As the institutional world starts taking Bitcoin seriously, new questions are emerging.
- Will Bitcoin replace the U.S. dollar?
- Will it push aside major fiat currency competitors?
- Could Bitcoin usher in a fiat-free world?
In our view, the answer is “no” three times over.
The destiny of Bitcoin is not to replace or dominate fiat currencies. It is to offer a global store of value, and to put a check on the governments that issue fiat currencies.
One of Bitcoin’s most important features — if not the most crucial feature of all — is permanent scarcity. The Bitcoin supply is immutably fixed. Once a certain number of Bitcoins are mined (approximately 21 million), there will never be any more.
In contrast, with fiat currencies, the supply is not at all fixed. Instead, it is the opposite: The fiat currency supply can be expanded at will. This is a feature, not a bug. Expansion of the currency supply is sometimes a helpful thing.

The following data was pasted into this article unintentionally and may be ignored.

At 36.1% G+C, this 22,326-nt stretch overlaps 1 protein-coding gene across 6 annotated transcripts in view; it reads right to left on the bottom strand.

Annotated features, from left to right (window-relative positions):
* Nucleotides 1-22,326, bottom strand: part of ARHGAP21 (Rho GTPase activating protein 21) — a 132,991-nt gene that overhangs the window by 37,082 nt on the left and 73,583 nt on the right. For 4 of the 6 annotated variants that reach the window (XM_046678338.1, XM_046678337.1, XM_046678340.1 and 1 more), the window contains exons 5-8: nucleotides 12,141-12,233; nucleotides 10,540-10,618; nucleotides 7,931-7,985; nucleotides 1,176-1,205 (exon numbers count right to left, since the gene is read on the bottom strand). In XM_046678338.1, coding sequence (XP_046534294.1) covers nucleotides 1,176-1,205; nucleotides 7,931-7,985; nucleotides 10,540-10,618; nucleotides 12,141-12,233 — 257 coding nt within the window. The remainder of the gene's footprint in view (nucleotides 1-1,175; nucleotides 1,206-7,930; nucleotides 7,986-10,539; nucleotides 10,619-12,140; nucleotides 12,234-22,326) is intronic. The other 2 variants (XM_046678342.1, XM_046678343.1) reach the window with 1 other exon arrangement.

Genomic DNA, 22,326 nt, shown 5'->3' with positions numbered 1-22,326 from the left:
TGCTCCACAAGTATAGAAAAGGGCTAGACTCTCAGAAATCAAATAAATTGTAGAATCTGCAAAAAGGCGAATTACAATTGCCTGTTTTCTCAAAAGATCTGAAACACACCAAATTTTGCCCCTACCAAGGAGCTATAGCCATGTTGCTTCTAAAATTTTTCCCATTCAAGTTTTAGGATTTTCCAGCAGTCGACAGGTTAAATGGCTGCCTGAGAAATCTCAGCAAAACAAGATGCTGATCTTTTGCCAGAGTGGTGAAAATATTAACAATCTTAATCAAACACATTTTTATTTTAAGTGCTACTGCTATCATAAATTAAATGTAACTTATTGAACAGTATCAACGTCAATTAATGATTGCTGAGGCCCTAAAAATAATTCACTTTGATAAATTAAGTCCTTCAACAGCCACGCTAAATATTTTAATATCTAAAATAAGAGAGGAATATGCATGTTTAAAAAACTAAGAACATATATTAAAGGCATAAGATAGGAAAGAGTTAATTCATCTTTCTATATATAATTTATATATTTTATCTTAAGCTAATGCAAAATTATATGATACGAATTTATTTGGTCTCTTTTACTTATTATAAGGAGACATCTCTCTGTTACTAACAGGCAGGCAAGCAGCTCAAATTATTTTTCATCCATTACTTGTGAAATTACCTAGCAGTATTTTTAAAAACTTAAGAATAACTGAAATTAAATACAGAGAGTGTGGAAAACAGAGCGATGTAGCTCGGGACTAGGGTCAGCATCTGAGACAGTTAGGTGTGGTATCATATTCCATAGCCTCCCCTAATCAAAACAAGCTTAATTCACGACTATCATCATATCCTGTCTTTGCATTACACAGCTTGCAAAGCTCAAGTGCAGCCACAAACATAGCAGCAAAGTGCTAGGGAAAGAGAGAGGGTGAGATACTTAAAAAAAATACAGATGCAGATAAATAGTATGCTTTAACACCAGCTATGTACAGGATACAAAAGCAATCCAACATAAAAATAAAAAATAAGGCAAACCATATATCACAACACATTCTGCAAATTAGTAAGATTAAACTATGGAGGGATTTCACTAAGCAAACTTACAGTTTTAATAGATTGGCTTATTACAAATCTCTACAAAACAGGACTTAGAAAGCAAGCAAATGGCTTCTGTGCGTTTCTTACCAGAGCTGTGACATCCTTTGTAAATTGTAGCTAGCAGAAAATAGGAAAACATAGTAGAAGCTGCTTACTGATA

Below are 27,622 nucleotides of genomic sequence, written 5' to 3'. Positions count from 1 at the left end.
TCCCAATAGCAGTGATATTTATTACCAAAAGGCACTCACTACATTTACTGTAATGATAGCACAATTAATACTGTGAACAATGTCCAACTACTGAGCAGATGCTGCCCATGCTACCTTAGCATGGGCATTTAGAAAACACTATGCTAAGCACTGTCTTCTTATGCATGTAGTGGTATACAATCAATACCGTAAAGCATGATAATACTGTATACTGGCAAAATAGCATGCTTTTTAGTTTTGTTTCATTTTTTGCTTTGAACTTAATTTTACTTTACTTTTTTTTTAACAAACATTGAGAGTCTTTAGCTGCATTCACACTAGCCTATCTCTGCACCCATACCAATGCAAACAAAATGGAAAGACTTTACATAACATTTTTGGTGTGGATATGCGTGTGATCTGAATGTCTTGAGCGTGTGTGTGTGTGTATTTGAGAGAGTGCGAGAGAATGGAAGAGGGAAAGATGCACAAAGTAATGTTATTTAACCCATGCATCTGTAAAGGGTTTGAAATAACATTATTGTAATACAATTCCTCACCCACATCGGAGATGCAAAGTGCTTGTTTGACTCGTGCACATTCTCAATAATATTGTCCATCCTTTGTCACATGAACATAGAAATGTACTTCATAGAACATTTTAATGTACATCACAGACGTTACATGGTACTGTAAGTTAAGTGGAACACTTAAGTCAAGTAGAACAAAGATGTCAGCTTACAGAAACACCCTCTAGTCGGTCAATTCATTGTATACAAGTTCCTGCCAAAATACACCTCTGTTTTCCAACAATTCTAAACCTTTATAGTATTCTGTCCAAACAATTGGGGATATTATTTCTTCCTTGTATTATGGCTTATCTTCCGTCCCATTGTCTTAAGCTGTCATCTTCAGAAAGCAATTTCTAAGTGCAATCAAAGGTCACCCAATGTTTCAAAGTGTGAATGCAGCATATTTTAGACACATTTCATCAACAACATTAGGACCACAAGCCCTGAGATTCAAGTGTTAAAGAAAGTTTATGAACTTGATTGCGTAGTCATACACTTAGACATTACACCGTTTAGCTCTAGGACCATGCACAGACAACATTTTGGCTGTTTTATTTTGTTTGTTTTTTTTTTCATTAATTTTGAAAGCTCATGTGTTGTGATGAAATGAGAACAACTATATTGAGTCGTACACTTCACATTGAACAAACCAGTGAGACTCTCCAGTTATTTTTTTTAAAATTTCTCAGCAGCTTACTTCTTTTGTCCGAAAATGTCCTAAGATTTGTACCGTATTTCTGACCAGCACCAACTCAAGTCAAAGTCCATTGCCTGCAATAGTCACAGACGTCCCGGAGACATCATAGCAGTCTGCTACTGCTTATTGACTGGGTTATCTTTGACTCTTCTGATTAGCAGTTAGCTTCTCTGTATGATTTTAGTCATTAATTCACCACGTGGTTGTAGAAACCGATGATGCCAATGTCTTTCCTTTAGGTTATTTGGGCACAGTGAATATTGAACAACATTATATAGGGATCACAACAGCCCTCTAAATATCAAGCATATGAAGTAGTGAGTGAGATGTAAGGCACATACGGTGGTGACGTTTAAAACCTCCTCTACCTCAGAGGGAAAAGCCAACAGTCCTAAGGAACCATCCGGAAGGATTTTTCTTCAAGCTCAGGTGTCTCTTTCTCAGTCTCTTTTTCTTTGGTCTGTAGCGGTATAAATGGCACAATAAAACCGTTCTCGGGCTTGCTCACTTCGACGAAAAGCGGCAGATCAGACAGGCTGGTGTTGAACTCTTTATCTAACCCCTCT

Imagine a scenario, for example, where a major natural disaster overtakes the United States, and hundreds of billions of dollars in emergency spending is needed to address the crisis.
With a fiat currency system, Congress can simply issue new debt and send out the funds. That is, in fact, what happened in response to the coronavirus crisis. Congress decided to spend the money, and immediately did so.
That useful ability — the ability to respond quickly in a crisis — is a function of a system with an expandable fiat currency supply.
There are situations where, if no new funds are immediately available, the likely outcome is some form of economic collapse.
An ability to expand the currency supply is like a line of credit in this regard. A business that has an emergency line of credit, only to be used in serious situations, is better off than a business with no such access to credit.
If a business takes a terrible hit — because of, say, a sharp but temporary downturn in customer traffic — then a line of credit can get that business through the rough period and help it survive to the other side. Absent that line of credit, the business is at risk of failing.
(We are seeing this reality play out for millions of businesses in real time: Those businesses with access to credit lifelines are able to weather the worst of the pandemic, while those that lack such access are more likely to close.)